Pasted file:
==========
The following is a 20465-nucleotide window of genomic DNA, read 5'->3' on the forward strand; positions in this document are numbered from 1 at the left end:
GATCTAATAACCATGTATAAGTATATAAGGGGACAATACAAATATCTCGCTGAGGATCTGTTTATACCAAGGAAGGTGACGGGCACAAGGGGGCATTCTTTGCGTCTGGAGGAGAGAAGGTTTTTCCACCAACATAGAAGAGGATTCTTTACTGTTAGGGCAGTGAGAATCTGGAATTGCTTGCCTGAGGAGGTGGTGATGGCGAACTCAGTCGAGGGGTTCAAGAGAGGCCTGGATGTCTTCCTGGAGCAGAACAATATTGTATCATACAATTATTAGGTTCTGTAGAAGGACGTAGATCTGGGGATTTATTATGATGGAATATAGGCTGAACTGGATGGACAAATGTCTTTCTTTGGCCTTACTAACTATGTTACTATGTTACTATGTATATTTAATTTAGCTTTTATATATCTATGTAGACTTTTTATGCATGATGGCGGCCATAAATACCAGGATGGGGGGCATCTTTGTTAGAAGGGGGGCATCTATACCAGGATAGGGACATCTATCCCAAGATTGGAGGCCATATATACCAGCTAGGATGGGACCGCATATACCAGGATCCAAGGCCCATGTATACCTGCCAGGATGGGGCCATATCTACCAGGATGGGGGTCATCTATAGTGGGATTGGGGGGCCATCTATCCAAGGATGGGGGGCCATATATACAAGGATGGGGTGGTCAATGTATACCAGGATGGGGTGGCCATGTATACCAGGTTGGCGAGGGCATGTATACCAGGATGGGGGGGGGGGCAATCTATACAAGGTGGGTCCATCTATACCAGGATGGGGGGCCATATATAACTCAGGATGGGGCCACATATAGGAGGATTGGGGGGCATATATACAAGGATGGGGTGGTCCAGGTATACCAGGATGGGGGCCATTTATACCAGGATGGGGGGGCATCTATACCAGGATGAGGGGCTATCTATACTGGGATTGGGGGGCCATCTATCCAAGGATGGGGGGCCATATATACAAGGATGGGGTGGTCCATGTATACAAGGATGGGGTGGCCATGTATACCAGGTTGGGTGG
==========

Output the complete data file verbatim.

The following is a 20465-nucleotide window of genomic DNA, read 5'->3' on the forward strand; positions in this document are numbered from 1 at the left end:
GATCTAATAACCATGTATAAGTATATAAGGGGACAATACAAATATCTCGCTGAGGATCTGTTTATACCAAGGAAGGTGACGGGCACAAGGGGGCATTCTTTGCGTCTGGAGGAGAGAAGGTTTTTCCACCAACATAGAAGAGGATTCTTTACTGTTAGGGCAGTGAGAATCTGGAATTGCTTGCCTGAGGAGGTGGTGATGGCGAACTCAGTCGAGGGGTTCAAGAGAGGCCTGGATGTCTTCCTGGAGCAGAACAATATTGTATCATACAATTATTAGGTTCTGTAGAAGGACGTAGATCTGGGGATTTATTATGATGGAATATAGGCTGAACTGGATGGACAAATGTCTTTCTTTGGCCTTACTAACTATGTTACTATGTTACTATGTATATTTAATTTAGCTTTTATATATCTATGTAGACTTTTTATGCATGATGGCGGCCATAAATACCAGGATGGGGGGCATCTTTGTTAGAAGGGGGGCATCTATACCAGGATAGGGACATCTATCCCAAGATTGGAGGCCATATATACCAGCTAGGATGGGACCGCATATACCAGGATCCAAGGCCCATGTATACCTGCCAGGATGGGGCCATATCTACCAGGATGGGGGTCATCTATAGTGGGATTGGGGGGCCATCTATCCAAGGATGGGGGGCCATATATACAAGGATGGGGTGGTCAATGTATACCAGGATGGGGTGGCCATGTATACCAGGTTGGCGAGGGCATGTATACCAGGATGGGGGGGGGGGCAATCTATACAAGGTGGGTCCATCTATACCAGGATGGGGGGCCATATATAACTCAGGATGGGGCCACATATAGGAGGATTGGGGGGCATATATACAAGGATGGGGTGGTCCAGGTATACCAGGATGGGGGCCATTTATACCAGGATGGGGGGGCATCTATACCAGGATGAGGGGCTATCTATACTGGGATTGGGGGGCCATCTATCCAAGGATGGGGGGCCATATATACAAGGATGGGGTGGTCCATGTATACAAGGATGGGGTGGCCATGTATACCAGGTTGGGTGG